A few years ago, when I was working at the San Francisco instructional design firm, VitesseLearning, I was very aware that the caliber of the instructional designers on staff there was very, very high. I learned a ton while working there and in many ways regard my time at Vitesse as a very formative experience that raised my game, taking me from talented amateur to professional instructional designer in a surprisingly short time.
Flash-forward to 2010. I’m working a project for a small South San Francisco biotech company. There are five of us on the consulting team, and three of us, including the project manager, are ex-Vitessians. As Phase One of the project winds downs, the project manager tells me that another ex-Vitessian is working full-time now at Lam Research, and that his group is looking to hire a full-time instructional designer. I thanked my project manager for the tip and contacted my former colleague about the opportunity. In July we had a couple of phone conversations, and his enthusiasm for the company convinced me that I should apply for the job. A phone interview and two in-person interviews followed, and in early September I began working for Lam Research’s Global Learning & Development group as their newest, full-time senior instructional designer.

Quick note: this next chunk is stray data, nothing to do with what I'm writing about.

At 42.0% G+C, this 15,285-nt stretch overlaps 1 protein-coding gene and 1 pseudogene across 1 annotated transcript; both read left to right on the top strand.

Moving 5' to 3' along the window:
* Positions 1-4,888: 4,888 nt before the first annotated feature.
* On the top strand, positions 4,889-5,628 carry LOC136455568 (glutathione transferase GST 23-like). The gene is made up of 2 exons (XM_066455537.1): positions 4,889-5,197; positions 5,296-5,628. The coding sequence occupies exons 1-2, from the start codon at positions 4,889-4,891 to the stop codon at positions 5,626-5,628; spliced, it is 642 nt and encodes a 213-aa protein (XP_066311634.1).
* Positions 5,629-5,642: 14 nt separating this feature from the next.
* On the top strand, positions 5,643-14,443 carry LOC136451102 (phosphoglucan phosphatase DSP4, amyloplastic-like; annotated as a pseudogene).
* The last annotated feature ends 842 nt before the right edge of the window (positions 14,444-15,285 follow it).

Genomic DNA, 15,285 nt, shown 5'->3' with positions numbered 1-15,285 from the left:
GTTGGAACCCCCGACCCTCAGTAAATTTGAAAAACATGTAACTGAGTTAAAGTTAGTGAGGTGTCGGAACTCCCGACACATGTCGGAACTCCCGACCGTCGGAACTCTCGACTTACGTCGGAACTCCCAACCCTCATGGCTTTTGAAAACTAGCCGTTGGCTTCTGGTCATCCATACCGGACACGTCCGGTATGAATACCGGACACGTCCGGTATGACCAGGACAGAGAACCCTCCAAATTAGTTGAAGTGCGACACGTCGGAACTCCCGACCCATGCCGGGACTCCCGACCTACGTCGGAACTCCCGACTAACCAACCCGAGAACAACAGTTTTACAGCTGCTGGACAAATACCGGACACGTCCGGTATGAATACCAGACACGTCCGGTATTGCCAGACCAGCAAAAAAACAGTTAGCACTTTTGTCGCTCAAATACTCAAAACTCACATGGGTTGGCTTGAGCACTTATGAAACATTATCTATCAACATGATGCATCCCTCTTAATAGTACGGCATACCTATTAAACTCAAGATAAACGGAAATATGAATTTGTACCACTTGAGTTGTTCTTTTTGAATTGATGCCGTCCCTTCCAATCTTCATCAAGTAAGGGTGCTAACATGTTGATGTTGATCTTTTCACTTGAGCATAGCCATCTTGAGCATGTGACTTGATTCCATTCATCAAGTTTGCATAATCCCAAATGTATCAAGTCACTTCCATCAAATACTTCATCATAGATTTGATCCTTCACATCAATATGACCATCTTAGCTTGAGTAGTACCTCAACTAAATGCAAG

Landing a good full-time, salaried position in the current job market can be kind of tough. I’d actually been looking, on and off, for several years, whenever working as an independent consultant seemed to be leading me into poverty. But, while I suspect my skills and portfolio helped seal the deal, I don’t believe I would even have been considered if it weren’t for the support I received from the inside from my former colleague from Vitesse.
The lesson I take away from this experience is that if you are looking for a job, one of the most important things you can do is to leverage your professional network.